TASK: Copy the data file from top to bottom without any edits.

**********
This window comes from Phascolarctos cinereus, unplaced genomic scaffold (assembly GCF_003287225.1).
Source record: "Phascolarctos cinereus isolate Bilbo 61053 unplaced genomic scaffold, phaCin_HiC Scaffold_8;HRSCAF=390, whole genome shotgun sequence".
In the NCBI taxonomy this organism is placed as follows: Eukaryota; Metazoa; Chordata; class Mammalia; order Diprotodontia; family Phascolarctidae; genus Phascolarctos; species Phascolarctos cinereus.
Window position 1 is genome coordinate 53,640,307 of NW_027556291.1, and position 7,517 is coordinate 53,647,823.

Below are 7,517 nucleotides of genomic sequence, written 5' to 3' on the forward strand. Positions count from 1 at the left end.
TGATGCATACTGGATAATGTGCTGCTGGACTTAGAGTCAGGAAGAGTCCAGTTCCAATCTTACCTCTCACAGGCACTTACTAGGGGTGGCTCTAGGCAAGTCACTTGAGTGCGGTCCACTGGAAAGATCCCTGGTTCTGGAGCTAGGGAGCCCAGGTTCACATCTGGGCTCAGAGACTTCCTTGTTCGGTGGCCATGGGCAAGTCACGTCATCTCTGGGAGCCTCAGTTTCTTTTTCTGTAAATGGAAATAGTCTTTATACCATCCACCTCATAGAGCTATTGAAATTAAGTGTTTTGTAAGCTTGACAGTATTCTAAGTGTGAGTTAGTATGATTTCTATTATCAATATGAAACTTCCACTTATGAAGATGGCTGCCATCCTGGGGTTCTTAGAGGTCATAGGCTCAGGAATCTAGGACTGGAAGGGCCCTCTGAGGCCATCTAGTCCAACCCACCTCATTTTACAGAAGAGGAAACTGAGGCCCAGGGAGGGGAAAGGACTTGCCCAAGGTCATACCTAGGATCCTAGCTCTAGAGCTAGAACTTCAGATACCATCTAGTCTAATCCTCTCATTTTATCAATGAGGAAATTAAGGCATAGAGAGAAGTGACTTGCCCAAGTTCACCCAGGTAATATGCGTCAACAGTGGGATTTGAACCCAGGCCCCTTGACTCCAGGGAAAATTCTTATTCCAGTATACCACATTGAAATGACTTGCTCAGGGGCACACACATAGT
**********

This window comes from Phascolarctos cinereus, unplaced genomic scaffold (assembly GCF_003287225.1).
Source record: "Phascolarctos cinereus isolate Bilbo 61053 unplaced genomic scaffold, phaCin_HiC Scaffold_8;HRSCAF=390, whole genome shotgun sequence".
In the NCBI taxonomy this organism is placed as follows: Eukaryota; Metazoa; Chordata; class Mammalia; order Diprotodontia; family Phascolarctidae; genus Phascolarctos; species Phascolarctos cinereus.
Window position 1 is genome coordinate 53,640,307 of NW_027556291.1, and position 7,517 is coordinate 53,647,823.

Below are 7,517 nucleotides of genomic sequence, written 5' to 3' on the forward strand. Positions count from 1 at the left end.
TGATGCATACTGGATAATGTGCTGCTGGACTTAGAGTCAGGAAGAGTCCAGTTCCAATCTTACCTCTCACAGGCACTTACTAGGGGTGGCTCTAGGCAAGTCACTTGAGTGCGGTCCACTGGAAAGATCCCTGGTTCTGGAGCTAGGGAGCCCAGGTTCACATCTGGGCTCAGAGACTTCCTTGTTCGGTGGCCATGGGCAAGTCACGTCATCTCTGGGAGCCTCAGTTTCTTTTTCTGTAAATGGAAATAGTCTTTATACCATCCACCTCATAGAGCTATTGAAATTAAGTGTTTTGTAAGCTTGACAGTATTCTAAGTGTGAGTTAGTATGATTTCTATTATCAATATGAAACTTCCACTTATGAAGATGGCTGCCATCCTGGGGTTCTTAGAGGTCATAGGCTCAGGAATCTAGGACTGGAAGGGCCCTCTGAGGCCATCTAGTCCAACCCACCTCATTTTACAGAAGAGGAAACTGAGGCCCAGGGAGGGGAAAGGACTTGCCCAAGGTCATACCTAGGATCCTAGCTCTAGAGCTAGAACTTCAGATACCATCTAGTCTAATCCTCTCATTTTATCAATGAGGAAATTAAGGCATAGAGAGAAGTGACTTGCCCAAGTTCACCCAGGTAATATGCGTCAACAGTGGGATTTGAACCCAGGCCCCTTGACTCCAGGGAAAATTCTTATTCCAGTATACCACATTGAAATGACTTGCTCAGGGGCACACACATAGT